The publishing industry may be the only one dying faster than the news business. But the recession of 2009 has probably been pretty good to at least one publisher: the Plume imprint at the Penguin Group, which owns the rights to Ayn Rand's "Atlas Shrugged" and other works.
That's because conservatives, facing a popular president who sees government as part of a solution to the country's woes, have decided now is the time to "go Galt." Yes, they actually call it that; the idea refers to John Galt, the engineer hero of "Atlas Shrugged," who inspires a mass movement of plutocrats by quitting work as a protest against socialism. (In case you haven't read it, the plot really is that silly. The plutocrats go on to form their own perfect society, inspired by free market ideals, in the mountains of Colorado.)
Today, after weeks of mounting Galtmania, conservative blogger Michelle Malkin announced that her friend Tennyson Hayes was launching a new project: a "classified ad service for free-marketeers." Its name? Galtslist.
Finally, a free market Web site where people can post listings and work out the terms of their own transactions with other people taking part in the marketplace! If only there was something like that out there already. The new free-market marketplace -- for the discerning free marketeer, naturally -- only had eight listings as of this afternoon, and two of those were dummy listings to show would-be Rand disciples how to craft a classified ad. But to be fair, Hayes said in a blog post explaining what he was up to that it wasn't supposed to go live until Wednesday. Which is April 15 -- tax day, in case you're up for a Cabinet-level post in the administration.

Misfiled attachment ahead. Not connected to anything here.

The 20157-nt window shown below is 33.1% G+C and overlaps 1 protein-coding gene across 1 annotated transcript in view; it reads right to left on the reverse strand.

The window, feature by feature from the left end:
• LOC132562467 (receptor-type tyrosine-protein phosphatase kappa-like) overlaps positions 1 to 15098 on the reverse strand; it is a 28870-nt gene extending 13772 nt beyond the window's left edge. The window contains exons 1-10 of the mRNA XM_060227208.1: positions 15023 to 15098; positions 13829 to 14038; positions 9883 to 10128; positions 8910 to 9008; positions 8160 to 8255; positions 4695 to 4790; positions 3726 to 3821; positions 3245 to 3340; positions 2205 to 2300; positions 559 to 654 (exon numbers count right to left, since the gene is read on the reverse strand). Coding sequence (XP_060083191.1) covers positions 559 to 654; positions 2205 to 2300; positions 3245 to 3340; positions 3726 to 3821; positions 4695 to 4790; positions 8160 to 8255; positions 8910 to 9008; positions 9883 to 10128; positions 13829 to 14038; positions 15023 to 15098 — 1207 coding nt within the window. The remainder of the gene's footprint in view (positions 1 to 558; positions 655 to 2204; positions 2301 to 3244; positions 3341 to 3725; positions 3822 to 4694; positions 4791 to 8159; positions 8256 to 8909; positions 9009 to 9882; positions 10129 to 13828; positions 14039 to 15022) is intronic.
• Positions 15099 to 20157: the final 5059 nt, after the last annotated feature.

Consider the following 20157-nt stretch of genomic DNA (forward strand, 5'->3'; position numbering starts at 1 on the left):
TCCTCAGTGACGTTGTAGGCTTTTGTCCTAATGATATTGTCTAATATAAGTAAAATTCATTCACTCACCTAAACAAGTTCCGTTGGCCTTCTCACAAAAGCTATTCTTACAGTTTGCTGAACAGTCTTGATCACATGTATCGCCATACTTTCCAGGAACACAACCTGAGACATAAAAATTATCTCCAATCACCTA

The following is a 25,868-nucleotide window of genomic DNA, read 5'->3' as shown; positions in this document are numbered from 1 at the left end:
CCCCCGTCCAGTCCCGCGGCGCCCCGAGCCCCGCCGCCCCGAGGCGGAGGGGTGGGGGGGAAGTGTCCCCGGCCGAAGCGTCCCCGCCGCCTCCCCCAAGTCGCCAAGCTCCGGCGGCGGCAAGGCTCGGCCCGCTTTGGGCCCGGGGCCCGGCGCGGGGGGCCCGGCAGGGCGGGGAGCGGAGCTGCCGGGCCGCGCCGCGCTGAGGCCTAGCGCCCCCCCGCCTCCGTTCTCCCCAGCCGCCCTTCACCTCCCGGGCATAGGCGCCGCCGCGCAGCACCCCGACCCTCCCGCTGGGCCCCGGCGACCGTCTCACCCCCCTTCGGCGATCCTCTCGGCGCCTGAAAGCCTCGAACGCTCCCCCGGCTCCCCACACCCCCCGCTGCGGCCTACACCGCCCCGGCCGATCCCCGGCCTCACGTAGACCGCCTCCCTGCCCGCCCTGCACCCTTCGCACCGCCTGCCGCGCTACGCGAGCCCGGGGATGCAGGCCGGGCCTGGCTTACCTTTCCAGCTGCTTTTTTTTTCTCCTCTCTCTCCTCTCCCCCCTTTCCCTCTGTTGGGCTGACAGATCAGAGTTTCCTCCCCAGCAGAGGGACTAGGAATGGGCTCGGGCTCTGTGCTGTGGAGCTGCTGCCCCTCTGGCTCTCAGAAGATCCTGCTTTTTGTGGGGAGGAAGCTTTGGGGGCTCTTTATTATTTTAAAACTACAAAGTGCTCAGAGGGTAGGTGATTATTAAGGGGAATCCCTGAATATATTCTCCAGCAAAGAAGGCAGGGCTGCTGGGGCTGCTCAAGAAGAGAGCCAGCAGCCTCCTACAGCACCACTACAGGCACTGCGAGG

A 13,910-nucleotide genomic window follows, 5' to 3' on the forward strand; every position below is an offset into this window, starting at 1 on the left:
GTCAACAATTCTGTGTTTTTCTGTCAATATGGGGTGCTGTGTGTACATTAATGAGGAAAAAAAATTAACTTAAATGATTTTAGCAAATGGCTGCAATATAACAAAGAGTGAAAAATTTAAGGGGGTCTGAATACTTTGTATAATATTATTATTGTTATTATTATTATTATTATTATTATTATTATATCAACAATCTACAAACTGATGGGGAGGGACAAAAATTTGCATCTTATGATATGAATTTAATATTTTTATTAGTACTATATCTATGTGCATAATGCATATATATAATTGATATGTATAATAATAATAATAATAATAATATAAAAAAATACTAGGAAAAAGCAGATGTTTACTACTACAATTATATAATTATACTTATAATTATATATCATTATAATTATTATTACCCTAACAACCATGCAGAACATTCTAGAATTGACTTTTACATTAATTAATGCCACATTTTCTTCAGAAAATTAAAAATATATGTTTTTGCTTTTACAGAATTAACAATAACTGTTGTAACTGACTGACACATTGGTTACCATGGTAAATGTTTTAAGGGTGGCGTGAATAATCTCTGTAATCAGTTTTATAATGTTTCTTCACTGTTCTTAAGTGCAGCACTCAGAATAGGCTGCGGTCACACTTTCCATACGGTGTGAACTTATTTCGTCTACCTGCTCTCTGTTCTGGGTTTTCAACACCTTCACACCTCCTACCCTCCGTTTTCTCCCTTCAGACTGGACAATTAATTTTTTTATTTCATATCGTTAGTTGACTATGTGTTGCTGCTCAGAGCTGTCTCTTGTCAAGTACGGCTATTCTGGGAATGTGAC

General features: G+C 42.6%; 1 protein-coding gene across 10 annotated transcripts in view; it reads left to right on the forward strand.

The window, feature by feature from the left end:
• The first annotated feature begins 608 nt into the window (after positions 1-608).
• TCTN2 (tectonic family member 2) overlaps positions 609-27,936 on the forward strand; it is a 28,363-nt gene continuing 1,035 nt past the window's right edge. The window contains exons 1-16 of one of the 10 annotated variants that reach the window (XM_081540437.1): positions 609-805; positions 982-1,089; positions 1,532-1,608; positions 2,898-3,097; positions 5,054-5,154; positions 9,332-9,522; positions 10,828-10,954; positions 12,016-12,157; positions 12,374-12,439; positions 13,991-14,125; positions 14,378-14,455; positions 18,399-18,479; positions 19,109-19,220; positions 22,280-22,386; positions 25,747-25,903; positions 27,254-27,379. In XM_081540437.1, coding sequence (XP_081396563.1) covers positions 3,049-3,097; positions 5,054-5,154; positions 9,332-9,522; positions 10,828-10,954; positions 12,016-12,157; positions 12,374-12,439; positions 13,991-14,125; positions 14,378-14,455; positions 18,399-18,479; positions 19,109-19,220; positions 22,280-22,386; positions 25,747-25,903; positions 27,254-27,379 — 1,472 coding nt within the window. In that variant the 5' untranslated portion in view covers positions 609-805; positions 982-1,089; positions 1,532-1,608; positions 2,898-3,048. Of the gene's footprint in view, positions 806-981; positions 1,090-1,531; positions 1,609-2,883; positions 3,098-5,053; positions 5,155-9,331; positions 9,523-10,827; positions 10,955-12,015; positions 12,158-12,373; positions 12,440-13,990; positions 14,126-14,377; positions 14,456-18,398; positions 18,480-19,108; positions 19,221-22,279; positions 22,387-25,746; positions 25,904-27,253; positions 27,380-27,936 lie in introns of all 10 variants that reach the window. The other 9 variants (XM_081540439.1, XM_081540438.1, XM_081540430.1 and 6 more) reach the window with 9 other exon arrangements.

Here's Hayes, on the philosophy behind the new site:
On April 15th 2009 I will attend my local Tax Day Tea Party. The mainstream media won’t cover it and the entrenched government corruptocrats won’t care but I will go anyway. I will stand up. I will fight back.
And in my spare time I think I’ll create a little website where other folks who’ve had enough can find each other and engage in some free-market transactions. On their own terms.
All this Rand-inspired bluster from the right would be more compelling, of course, if one of her longtime followers, Alan Greenspan, hadn't helped preside over the free-market-inspired events that led to the collapse of the global economy. Greenspan admitted last fall that he "found a flaw" in the laissez-faire dogma he pushed for his whole career. And no matter how loudly Glenn Beck declares it to be so, President Obama has yet to don a beret and shout, "¡Hasta la victoria siempre!" But why let reality get in the way? After all, Ayn Rand didn't.